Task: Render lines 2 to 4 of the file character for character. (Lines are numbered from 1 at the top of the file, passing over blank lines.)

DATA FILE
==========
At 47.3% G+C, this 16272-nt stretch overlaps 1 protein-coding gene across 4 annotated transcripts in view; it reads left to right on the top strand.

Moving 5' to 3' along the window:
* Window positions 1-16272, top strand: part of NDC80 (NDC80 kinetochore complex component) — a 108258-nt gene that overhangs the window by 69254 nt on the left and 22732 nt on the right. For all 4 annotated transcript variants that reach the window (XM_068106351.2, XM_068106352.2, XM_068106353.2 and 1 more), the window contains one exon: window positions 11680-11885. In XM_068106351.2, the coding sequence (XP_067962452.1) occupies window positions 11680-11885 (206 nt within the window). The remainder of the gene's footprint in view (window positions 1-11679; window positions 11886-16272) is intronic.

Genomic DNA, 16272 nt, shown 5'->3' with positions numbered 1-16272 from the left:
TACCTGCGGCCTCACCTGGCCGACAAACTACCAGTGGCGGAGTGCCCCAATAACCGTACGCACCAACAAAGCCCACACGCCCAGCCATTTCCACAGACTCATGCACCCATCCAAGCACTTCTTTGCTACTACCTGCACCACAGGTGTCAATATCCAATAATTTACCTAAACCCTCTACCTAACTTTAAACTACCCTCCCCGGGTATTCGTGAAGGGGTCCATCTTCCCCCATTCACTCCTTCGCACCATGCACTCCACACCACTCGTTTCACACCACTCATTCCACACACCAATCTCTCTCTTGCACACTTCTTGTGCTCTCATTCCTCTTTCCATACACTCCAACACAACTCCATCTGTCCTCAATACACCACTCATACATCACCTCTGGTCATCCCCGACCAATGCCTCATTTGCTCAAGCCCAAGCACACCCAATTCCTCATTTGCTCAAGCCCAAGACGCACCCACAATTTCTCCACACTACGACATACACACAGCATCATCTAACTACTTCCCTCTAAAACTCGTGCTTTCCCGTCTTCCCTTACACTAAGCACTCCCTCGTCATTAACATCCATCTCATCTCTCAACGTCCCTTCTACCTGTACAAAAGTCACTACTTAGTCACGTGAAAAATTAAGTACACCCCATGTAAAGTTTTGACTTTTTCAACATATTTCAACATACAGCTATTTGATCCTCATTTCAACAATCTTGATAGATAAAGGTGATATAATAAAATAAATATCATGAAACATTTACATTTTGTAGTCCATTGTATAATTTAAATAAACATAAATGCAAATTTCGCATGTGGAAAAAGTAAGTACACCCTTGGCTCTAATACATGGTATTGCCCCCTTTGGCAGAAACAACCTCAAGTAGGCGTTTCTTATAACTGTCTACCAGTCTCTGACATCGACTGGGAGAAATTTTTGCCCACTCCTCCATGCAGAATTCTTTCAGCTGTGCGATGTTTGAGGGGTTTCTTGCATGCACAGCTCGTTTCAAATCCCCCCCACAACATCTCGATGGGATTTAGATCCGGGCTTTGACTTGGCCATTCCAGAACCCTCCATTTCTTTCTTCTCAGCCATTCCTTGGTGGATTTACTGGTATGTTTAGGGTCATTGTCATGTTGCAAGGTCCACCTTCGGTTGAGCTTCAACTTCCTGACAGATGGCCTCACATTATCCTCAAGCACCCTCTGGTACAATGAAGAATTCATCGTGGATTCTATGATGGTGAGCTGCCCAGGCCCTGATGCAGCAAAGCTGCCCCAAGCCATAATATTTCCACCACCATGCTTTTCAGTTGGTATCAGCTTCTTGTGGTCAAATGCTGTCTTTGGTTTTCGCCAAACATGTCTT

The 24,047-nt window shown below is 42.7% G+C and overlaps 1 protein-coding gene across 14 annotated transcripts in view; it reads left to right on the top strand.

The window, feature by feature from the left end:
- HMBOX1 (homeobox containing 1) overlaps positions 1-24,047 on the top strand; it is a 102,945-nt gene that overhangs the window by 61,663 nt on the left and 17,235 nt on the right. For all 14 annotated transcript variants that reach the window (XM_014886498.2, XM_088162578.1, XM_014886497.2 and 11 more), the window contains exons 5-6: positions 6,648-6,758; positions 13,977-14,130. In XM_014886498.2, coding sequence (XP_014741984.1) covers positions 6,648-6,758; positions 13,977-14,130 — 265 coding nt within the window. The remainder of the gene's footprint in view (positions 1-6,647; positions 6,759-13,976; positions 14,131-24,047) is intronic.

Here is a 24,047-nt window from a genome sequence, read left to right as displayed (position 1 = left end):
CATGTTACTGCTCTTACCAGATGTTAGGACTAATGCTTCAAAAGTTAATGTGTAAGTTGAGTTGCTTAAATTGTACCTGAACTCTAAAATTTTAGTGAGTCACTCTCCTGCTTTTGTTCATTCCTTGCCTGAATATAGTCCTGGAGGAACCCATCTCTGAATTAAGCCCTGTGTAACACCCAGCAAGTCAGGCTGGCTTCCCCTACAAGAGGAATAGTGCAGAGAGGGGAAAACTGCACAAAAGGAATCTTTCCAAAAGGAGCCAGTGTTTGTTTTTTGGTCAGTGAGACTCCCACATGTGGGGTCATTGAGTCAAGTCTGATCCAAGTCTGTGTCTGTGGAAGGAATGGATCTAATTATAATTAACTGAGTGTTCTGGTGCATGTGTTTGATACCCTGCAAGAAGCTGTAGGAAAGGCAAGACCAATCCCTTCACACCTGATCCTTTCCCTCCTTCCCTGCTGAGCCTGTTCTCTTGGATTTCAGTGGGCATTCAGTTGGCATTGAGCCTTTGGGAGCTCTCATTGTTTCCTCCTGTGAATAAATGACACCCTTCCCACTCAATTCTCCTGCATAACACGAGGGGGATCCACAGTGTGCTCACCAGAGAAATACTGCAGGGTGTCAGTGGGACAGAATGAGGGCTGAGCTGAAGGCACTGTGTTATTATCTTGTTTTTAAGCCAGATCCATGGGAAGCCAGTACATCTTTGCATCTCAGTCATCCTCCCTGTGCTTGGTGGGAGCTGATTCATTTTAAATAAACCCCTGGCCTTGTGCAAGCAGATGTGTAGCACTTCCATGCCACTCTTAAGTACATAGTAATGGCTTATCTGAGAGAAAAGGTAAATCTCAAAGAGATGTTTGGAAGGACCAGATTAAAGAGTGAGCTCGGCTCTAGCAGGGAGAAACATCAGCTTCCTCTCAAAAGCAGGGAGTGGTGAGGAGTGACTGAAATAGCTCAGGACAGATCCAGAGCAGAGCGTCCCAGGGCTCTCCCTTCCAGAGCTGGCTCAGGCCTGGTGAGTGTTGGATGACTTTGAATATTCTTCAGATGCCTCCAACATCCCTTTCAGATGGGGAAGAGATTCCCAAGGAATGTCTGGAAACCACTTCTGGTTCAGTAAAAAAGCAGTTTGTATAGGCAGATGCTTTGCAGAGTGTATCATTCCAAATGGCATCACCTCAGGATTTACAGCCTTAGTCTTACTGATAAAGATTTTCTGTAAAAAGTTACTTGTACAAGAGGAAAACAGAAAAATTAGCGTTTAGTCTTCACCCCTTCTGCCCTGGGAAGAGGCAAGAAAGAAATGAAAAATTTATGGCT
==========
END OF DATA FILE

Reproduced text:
Moving 5' to 3' along the window:
* Window positions 1-16272, top strand: part of NDC80 (NDC80 kinetochore complex component) — a 108258-nt gene that overhangs the window by 69254 nt on the left and 22732 nt on the right. For all 4 annotated transcript variants that reach the window (XM_068106351.2, XM_068106352.2, XM_068106353.2 and 1 more), the window contains one exon: window positions 11680-11885. In XM_068106351.2, the coding sequence (XP_067962452.1) occupies window positions 11680-11885 (206 nt within the window). The remainder of the gene's footprint in view (window positions 1-11679; window positions 11886-16272) is intronic.

Genomic DNA, 16272 nt, shown 5'->3' with positions numbered 1-16272 from the left: